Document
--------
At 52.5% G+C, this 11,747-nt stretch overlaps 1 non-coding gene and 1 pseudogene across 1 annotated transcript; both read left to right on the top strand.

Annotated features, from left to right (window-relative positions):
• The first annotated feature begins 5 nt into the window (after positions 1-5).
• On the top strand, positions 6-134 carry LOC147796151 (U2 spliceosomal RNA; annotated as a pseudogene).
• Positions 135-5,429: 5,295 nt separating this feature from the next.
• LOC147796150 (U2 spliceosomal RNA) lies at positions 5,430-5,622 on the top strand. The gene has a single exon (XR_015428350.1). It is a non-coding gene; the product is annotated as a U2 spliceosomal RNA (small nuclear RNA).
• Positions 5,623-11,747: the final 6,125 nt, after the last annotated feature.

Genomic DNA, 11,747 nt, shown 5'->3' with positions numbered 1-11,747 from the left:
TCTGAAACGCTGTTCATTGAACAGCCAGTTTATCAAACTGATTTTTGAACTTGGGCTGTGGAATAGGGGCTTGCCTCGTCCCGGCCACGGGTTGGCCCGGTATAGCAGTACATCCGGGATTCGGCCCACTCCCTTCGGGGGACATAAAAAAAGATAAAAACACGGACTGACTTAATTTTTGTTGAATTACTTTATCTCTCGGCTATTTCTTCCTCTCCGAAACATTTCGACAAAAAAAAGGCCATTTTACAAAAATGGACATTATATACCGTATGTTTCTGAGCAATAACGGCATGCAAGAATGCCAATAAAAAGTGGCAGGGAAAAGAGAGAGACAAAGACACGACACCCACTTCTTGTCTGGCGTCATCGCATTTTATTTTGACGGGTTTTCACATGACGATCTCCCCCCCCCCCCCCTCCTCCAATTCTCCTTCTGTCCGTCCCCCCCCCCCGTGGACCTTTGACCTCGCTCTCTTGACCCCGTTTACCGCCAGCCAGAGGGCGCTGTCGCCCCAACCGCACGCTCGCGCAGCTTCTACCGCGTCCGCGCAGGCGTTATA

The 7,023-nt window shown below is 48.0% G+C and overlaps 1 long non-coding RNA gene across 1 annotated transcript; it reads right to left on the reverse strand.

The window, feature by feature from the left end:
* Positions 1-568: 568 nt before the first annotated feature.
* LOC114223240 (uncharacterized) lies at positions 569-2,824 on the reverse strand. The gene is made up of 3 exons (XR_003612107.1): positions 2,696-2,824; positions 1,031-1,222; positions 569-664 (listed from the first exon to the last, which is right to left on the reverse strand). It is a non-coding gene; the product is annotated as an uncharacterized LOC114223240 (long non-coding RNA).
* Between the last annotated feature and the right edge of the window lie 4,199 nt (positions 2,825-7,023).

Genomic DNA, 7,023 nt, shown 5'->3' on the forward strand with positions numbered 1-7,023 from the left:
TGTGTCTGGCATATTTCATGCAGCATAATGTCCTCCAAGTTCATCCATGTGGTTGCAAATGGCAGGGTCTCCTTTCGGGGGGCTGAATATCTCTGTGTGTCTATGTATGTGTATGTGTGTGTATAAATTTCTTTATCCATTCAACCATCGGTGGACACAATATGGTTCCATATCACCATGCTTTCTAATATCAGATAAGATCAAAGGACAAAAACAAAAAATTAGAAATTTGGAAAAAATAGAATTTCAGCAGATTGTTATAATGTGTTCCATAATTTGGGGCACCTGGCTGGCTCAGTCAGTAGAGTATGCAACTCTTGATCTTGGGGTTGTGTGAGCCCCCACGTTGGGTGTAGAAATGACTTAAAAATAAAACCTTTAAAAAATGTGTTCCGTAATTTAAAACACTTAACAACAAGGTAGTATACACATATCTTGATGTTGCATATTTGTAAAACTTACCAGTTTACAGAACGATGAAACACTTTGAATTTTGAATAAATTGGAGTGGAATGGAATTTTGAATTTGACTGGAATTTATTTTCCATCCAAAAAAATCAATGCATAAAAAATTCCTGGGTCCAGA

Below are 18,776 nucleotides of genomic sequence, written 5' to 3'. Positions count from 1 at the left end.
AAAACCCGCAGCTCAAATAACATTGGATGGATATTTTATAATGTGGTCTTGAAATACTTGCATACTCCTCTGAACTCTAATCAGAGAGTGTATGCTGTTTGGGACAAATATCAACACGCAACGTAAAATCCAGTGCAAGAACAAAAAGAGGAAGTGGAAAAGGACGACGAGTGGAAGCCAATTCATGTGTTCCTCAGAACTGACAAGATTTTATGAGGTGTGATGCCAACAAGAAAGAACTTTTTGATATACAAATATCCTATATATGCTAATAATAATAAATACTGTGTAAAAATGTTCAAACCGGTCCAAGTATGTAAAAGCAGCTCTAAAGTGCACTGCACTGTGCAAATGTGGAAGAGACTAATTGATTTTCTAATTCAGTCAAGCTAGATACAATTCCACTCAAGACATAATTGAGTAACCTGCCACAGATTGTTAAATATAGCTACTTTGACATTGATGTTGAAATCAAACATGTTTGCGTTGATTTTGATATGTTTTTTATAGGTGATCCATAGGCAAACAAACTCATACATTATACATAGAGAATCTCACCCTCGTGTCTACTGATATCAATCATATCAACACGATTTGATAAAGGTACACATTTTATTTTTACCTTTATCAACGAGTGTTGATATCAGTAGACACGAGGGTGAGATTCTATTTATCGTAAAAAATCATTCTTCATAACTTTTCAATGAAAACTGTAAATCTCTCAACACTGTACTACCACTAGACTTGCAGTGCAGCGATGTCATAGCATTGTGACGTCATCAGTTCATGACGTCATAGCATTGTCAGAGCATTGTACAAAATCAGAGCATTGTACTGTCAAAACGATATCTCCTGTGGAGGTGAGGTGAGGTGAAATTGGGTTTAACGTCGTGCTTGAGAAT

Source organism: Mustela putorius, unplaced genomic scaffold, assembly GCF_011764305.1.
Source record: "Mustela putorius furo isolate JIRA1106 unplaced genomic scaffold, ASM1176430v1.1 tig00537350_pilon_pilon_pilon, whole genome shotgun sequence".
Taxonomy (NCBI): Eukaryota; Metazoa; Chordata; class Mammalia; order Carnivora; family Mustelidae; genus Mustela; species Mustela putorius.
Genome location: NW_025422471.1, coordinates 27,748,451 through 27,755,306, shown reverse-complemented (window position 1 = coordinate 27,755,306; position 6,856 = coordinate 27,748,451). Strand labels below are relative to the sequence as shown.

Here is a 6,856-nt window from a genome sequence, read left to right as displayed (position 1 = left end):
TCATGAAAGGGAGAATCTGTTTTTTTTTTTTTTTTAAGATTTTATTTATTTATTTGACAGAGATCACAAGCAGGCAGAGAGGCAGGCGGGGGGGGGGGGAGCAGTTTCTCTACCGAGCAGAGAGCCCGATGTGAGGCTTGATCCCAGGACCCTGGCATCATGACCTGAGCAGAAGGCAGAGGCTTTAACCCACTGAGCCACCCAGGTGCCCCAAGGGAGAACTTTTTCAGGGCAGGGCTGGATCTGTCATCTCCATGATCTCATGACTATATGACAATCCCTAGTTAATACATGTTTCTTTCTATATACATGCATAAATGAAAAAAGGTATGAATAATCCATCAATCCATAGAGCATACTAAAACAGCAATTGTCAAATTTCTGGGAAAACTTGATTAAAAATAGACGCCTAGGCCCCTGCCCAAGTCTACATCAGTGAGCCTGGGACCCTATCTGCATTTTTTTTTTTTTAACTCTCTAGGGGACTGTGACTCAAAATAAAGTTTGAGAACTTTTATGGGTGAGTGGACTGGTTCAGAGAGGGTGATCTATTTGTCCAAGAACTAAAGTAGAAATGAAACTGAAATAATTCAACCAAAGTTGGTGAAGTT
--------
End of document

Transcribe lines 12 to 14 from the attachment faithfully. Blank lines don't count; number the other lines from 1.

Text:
* Positions 1-568: 568 nt before the first annotated feature.
* LOC114223240 (uncharacterized) lies at positions 569-2,824 on the reverse strand. The gene is made up of 3 exons (XR_003612107.1): positions 2,696-2,824; positions 1,031-1,222; positions 569-664 (listed from the first exon to the last, which is right to left on the reverse strand). It is a non-coding gene; the product is annotated as an uncharacterized LOC114223240 (long non-coding RNA).
* Between the last annotated feature and the right edge of the window lie 4,199 nt (positions 2,825-7,023).